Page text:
Tuesday, January 28, 2014

What's So Great About Journaling?

If you've ever cried (or exploded) over "spilled milk," you know what happens when we don't manage our feelings and stress. Someone who is practiced in the art of identifying and releasing emotions is rarely caught off guard by her own unexpected and exaggerated reactions. If you want to learn to identify and get familiar with your emotional landscape, there's perhaps no better way than through the practice of journaling.

Granted, not everyone is a good candidate for journaling---for one reason or another---but if you do find it beneficial to write out your thoughts and feelings, you will be amazed at the wisdom and clarity you gain from this most valuable tool.

Whenever I find myself feeling confused, depressed, irritable, or tense, I know it's time to sit down with my journal and just write. It usually starts out with, "I don't know why I'm feeling so..." Usually within twenty minutes I'm not only clear about what's been bothering me, but I've received inner guidance about what to do, and the acute distress is 90-100 percent resolved. It's like magic.

At the beginning of each journaling session, it's not a bad idea to apply some form of psychic protection, like visualizing yourself surrounded by light, saying a prayer, or calling in your angels. The reason for this is that journaling, like meditating, can open us up, and we don't want to be left vulnerable to outside (energetic) influences.

While there are countless journaling styles and techniques, one of the most powerful tricks I've found is to be willing to start out foolish and finish wise. What does that mean? When you start out foolish, you're saying, "I admit that I don't know what's going on here. I'm behaving badly, being a drama queen. I thought I'd made a lot of progress, but apparently I have not. Higher Self (Universe, God), please help me sort this out!" By honestly expressing how you really feel in the present moment, and "surrendering" it,  you are opening the door to the channeling of your highest guidance. This is what is meant by being willing to "finish wise."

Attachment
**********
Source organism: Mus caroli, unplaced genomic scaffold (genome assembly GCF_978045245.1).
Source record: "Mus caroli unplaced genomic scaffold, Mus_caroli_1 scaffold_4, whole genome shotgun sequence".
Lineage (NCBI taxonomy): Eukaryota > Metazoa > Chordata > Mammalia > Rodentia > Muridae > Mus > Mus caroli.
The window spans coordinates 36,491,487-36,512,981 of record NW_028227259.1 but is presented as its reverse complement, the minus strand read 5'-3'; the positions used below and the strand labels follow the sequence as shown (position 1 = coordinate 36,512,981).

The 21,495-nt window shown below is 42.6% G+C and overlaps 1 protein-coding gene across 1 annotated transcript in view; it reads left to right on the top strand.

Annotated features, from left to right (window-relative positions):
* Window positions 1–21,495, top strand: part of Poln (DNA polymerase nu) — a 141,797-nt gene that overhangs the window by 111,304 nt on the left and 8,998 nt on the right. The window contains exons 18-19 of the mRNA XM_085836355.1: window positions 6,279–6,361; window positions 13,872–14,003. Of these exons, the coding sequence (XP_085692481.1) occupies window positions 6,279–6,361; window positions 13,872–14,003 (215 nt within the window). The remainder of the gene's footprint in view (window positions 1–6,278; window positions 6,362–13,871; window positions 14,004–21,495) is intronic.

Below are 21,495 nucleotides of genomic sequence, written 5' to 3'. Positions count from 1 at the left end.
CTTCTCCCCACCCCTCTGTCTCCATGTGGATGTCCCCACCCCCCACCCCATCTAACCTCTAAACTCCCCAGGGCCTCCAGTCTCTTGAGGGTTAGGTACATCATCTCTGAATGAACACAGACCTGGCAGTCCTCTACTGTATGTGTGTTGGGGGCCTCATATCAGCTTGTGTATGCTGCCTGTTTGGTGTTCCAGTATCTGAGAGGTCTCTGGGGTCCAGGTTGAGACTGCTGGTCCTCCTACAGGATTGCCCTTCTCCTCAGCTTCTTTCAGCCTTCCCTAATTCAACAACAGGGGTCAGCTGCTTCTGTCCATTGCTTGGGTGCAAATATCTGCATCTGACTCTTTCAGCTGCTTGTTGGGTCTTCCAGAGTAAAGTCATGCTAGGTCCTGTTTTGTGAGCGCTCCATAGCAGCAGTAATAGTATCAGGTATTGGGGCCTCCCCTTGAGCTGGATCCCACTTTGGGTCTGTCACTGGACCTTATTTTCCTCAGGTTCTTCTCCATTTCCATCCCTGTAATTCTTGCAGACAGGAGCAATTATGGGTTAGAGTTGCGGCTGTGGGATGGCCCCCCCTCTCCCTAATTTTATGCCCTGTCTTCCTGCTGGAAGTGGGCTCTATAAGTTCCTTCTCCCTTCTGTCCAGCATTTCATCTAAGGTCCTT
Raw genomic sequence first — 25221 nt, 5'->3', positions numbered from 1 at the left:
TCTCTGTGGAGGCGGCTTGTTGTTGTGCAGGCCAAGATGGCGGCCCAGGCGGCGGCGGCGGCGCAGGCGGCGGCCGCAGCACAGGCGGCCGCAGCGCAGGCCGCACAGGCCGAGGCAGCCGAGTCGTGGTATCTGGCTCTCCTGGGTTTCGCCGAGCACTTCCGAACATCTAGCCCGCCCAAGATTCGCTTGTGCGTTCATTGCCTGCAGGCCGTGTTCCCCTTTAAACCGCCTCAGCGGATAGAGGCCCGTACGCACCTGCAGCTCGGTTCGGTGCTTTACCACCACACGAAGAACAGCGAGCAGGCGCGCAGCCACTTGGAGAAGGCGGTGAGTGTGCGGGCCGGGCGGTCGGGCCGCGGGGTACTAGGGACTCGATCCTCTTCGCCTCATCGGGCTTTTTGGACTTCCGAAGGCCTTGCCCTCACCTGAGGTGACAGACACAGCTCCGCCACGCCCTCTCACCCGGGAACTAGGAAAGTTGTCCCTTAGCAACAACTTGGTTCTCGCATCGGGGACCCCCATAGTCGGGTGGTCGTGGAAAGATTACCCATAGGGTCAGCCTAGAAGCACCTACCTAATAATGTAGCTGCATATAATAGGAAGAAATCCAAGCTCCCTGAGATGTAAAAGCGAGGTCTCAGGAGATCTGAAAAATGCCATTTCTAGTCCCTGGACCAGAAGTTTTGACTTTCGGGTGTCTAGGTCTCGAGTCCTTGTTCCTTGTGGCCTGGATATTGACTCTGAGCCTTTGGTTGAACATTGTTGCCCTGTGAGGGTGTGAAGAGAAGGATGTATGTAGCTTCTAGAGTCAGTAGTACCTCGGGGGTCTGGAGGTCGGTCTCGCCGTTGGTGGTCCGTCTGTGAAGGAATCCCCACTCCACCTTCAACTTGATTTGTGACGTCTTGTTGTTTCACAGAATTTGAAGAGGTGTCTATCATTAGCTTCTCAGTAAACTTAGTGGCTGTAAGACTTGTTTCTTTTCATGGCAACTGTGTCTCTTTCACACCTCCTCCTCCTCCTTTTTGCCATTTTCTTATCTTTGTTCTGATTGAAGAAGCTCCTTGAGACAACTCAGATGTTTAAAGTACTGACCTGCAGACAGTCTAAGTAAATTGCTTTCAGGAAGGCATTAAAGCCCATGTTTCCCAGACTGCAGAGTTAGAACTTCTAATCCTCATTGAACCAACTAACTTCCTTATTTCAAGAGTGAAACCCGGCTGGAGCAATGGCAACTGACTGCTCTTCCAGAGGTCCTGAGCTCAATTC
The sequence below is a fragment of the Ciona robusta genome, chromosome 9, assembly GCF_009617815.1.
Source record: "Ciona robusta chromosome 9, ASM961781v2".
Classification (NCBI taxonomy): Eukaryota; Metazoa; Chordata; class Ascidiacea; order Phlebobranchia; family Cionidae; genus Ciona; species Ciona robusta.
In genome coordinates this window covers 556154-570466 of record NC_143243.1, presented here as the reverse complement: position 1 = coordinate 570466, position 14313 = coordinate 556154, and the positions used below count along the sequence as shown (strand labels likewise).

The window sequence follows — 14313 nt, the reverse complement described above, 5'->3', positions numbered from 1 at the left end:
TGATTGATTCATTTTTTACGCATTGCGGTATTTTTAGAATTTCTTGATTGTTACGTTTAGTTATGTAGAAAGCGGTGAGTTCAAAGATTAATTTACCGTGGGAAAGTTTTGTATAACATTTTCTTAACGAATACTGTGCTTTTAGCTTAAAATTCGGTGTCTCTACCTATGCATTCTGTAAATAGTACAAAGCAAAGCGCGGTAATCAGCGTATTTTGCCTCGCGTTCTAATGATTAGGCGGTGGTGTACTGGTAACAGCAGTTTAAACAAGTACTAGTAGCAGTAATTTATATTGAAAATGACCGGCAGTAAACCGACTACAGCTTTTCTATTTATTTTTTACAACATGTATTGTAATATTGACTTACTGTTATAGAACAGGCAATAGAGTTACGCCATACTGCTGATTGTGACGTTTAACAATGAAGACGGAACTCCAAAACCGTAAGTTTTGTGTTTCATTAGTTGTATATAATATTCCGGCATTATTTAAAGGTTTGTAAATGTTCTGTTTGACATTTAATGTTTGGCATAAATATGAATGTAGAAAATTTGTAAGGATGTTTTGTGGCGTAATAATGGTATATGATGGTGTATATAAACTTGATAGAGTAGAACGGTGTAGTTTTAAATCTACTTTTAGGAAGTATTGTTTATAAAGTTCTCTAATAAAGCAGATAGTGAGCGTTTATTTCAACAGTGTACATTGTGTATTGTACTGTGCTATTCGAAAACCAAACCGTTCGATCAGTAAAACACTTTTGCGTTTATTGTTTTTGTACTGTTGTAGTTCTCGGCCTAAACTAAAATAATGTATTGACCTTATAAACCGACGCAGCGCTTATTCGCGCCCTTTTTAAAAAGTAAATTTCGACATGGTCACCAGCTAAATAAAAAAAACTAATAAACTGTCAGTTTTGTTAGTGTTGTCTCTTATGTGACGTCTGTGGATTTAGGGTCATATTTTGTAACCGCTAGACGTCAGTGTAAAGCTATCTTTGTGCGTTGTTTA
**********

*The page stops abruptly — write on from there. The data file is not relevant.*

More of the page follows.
The problem that some people face with journaling is that they approach it in a lopsided fashion. Either they are too formal and present their thoughts as if they already have it all together---as if the lower self does not require a voice or even exist; or they spew endlessly from the lower self perspective without ever inviting the Higher Self to weigh in. The real benefit comes from giving each side a voice. This is one of the important ways in which the ego becomes healed and integrated with our higher aspects of Self.

This week, I invite you to do a little writing. You don't need to know what you're doing. Just open a notebook and let your stream of consciousness flow. Feel free to ramble, complain, say mean things, vent, you name it! But before you finish, make sure you've made a space for a higher aspect of yourself to say a few words. This will probably happen naturally, but if not, consciously invite it in. It's like free therapy, and the best part is that it comes straight from your own source.